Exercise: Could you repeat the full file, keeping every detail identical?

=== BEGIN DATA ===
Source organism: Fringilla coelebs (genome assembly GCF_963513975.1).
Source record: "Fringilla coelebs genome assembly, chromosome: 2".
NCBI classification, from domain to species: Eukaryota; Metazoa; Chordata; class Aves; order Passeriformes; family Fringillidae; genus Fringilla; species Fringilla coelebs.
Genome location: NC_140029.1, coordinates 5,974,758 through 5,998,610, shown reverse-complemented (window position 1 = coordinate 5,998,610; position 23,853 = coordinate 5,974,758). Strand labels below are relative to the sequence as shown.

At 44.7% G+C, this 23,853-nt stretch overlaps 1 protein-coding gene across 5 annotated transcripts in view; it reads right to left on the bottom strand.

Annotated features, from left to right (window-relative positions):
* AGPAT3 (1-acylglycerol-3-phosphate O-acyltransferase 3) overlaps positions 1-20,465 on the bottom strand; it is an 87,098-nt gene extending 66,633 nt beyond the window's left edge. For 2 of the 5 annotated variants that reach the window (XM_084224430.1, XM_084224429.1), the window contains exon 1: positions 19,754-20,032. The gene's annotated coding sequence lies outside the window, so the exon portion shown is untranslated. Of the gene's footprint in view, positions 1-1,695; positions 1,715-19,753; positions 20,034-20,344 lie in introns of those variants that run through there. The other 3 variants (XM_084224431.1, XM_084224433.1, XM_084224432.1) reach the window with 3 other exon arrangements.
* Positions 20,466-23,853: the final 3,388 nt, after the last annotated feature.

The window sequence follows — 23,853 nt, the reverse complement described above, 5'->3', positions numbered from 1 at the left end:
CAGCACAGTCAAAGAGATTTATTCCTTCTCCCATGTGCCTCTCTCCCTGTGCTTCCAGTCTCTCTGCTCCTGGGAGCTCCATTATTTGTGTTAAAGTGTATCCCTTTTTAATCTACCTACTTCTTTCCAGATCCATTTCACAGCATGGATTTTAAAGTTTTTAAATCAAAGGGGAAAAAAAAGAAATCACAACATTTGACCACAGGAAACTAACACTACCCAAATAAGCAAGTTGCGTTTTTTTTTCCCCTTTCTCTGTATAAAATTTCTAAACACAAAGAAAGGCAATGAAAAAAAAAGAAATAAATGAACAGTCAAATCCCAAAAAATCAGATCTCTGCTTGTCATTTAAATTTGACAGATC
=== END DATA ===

Source organism: Fringilla coelebs (genome assembly GCF_963513975.1).
Source record: "Fringilla coelebs genome assembly, chromosome: 2".
NCBI classification, from domain to species: Eukaryota; Metazoa; Chordata; class Aves; order Passeriformes; family Fringillidae; genus Fringilla; species Fringilla coelebs.
Genome location: NC_140029.1, coordinates 5,974,758 through 5,998,610, shown reverse-complemented (window position 1 = coordinate 5,998,610; position 23,853 = coordinate 5,974,758). Strand labels below are relative to the sequence as shown.

At 44.7% G+C, this 23,853-nt stretch overlaps 1 protein-coding gene across 5 annotated transcripts in view; it reads right to left on the bottom strand.

Annotated features, from left to right (window-relative positions):
* AGPAT3 (1-acylglycerol-3-phosphate O-acyltransferase 3) overlaps positions 1-20,465 on the bottom strand; it is an 87,098-nt gene extending 66,633 nt beyond the window's left edge. For 2 of the 5 annotated variants that reach the window (XM_084224430.1, XM_084224429.1), the window contains exon 1: positions 19,754-20,032. The gene's annotated coding sequence lies outside the window, so the exon portion shown is untranslated. Of the gene's footprint in view, positions 1-1,695; positions 1,715-19,753; positions 20,034-20,344 lie in introns of those variants that run through there. The other 3 variants (XM_084224431.1, XM_084224433.1, XM_084224432.1) reach the window with 3 other exon arrangements.
* Positions 20,466-23,853: the final 3,388 nt, after the last annotated feature.

The window sequence follows — 23,853 nt, the reverse complement described above, 5'->3', positions numbered from 1 at the left end:
CAGCACAGTCAAAGAGATTTATTCCTTCTCCCATGTGCCTCTCTCCCTGTGCTTCCAGTCTCTCTGCTCCTGGGAGCTCCATTATTTGTGTTAAAGTGTATCCCTTTTTAATCTACCTACTTCTTTCCAGATCCATTTCACAGCATGGATTTTAAAGTTTTTAAATCAAAGGGGAAAAAAAAGAAATCACAACATTTGACCACAGGAAACTAACACTACCCAAATAAGCAAGTTGCGTTTTTTTTTCCCCTTTCTCTGTATAAAATTTCTAAACACAAAGAAAGGCAATGAAAAAAAAAGAAATAAATGAACAGTCAAATCCCAAAAAATCAGATCTCTGCTTGTCATTTAAATTTGACAGATC